From Phil Stenholm:

105 years ago today…

The Village of Evanston annexed the Village of South Evanston (forming the greater City of Evanston) in 1892. The proponents of the annexation argued that if the two villages did not unite and form “a strong city of our own,” that separately they were both almost certain to be annexed by the City of Chicago. This domino theory was soon given further credence, as the Village of Rogers Park (South Evanston’s neighbor to the south) was annexed by Chicago in 1893.

After Chicago annexed Rogers Park, some of the residents of South Evanston (led by 3rd Ward Alderman Pat O’Neill) insisted that the brand-new unified City of Evanston should also allow itself to be annexed by its larger and more powerful neighbor to the south. The rationale was that a large city such as Chicago could provide significantly better city services (such as police and fire protection) than a smaller city like Evanston could. This was especially important to the wealthier residents of South Evanston, who felt that because they paid a larger share of property taxes, that they should receive better municipal services. Chicago did, in fact, attempt to annex Evanston in 1894, but Evanston voters declined the offer, and it appeared that the annexation issue was laid to rest. However, the issue was unexpectedly resurrected 15 years later.

On Thursday, March 11, 1909, at 12:30 PM, the Evanston Fire Department responded to an attic fire at the “Villa Celeste,” the palatial South Evanston home of P. Leonard (“Guy”) McKinnie, located at 721 Sheridan Road. Directing operations at the scene, Chief Fire Marshal Carl Harrison–as was his usual practice–initially ordered fire fighters to attack the fire in the attic with soda-acid from one of the chemical-engines. By using only chemicals (soda-acid), Chief Harrison hoped to minimize water-damage to the rest of the house. But because the fire was entombed within the walls and ceilings, firemen were unable to locate and extinguish the seat of the blaze.

Fire fighters soon found themselves utilizing water-flow from some 3,000 feet of hose-line (two 2-1/2” lines from Engine 1, one 2-1/2” line directly from a nearby hydrant, and a line from the chemical apparatus) in a vain effort to suppress the fire in the attic and 3rd floor. With the fire department using 2-1/2” hose-lines, water damage to property located on the lower floors became a problem. All firemen were busily engaged in fire suppression and ventilation efforts, so neighbors enlisted the aid of children from nearby Lincoln School to assist the McKinnies in removing their priceless art collection and valuable antique furniture from the lower floors.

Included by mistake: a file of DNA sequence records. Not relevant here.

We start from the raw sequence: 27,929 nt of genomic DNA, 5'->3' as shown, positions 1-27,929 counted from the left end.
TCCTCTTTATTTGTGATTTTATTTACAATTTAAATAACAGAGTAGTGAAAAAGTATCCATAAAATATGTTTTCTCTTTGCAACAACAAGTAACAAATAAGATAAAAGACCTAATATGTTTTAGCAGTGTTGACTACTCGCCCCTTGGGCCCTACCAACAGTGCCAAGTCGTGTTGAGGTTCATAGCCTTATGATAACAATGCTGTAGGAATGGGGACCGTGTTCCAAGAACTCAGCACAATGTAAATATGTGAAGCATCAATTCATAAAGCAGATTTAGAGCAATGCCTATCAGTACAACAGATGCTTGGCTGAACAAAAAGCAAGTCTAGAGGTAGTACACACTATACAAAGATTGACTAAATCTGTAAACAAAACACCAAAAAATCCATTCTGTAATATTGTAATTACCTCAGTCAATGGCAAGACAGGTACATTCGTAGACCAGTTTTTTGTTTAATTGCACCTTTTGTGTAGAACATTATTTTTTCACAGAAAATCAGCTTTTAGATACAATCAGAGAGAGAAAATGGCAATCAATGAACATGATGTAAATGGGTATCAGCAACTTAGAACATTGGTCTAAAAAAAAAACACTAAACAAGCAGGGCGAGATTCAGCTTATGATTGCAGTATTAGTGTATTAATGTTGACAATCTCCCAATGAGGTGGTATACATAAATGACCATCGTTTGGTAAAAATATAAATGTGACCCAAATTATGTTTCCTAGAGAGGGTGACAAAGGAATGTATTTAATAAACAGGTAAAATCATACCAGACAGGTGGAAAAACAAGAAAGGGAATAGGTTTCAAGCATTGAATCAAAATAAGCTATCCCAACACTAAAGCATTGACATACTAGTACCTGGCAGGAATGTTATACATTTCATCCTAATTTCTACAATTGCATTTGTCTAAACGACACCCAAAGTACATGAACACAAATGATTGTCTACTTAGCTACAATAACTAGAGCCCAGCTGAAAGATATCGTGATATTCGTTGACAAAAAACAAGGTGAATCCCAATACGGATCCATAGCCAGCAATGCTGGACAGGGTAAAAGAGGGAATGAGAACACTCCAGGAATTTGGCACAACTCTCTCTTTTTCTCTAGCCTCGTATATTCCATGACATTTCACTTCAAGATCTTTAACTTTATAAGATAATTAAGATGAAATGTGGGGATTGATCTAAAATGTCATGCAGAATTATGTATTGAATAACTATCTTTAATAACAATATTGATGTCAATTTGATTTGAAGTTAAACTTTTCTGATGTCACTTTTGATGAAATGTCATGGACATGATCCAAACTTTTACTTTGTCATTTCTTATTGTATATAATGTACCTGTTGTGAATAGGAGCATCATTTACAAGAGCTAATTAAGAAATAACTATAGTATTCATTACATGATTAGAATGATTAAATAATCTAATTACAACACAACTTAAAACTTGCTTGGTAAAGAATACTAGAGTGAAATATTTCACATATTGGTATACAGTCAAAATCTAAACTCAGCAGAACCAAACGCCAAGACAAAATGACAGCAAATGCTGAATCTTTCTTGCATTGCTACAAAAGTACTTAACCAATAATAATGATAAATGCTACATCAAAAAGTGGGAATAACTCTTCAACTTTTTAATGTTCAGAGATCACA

As minutes turned into hours, it was becoming increasingly obvious to everyone present that fire fighters were making absolutely no headway. Frustrated, homeowner McKinnie demanded that Chief Harrison send for the steam fire engine (old “City of Evanston No. 1”) kept in reserve at Fire Station # 2 on Chicago Avenue. McKinnie even offered to dispatch a livery-team of his own to Station # 2 to bring the steamer to the scene. Harrison refused, explaining to McKinnie that lack of water was not the problem.

For six hours, the men of the EFD struggled mightily to contain the blaze. However, the flames encroached further into the ceilings and walls, and by nightfall the “Villa Celeste” was gutted. Six Evanston fire fighters suffered injuries while battling the blaze:

Chief Carl Harrison – finger severed when cut by glass shards
Assistant Chief Jack Sweeting – smoke inhalation
Fireman William Hofstetter – hand laceration
Fireman Ed Johnson – foot injury
Fireman John Wilbern – smoke inhalation
Fireman William Wilbern – smoke inhalation/bruised when struck by debris.

As a coup de grace, the stubborn blaze rekindled at about 11:30 PM (five hours after the EFD had left the scene). Fire fighters dutifully returned, and spent another hour pouring water into the ruins. The final damage estimate was $40,000. Chief Harrison would later say “… dozens of engines couldn’t have saved the house … the only way to extinguish the fire would have been to submerge the house into the lake …” (Which Harrison probably would have done if it had been an option!)

The fire was extinguished, but controversy simmered and boiled. Guy McKinnie and other wealthy South Evanston residents asserted that Evanston should (once again) invite itself to be annexed by Chicago. However, James Horan, chief of the Chicago Fire Department, threw cold water onto the idea. Chief Horan candidly explained that some outlying areas of Chicago had no fire protection, and that if annexed, Evanston would be mainly ignored until other more-pressing needs were addressed. Horan claimed that major fire protection improvements were needed at the Stock Yards, and that Chicago also needed a high-pressure waterworks in the downtown “high value” district.

Talk of annexation died as fire protection in South Evanston was upgraded in 1911. Three fire fighters were transferred to Fire Station # 2, and two new horses were acquired (bringing the total number of horses in service with the Evanston Fire Department at this point to 19 … the most it would ever have), allowing the Ahrens steamer to be placed into front-line service at Station # 2 on February 15th. (“Truck Co. 2” became “Engine Co. 2” at this time).

Chief Horan’s analysis of Chicago’s fire protection needs would be proven tragically (and ironically) correct. Horan and 20 other Chicago firemen were killed when a wall collapsed onto them while they were fighting a fire at the Stock Yards on December 22, 1910.

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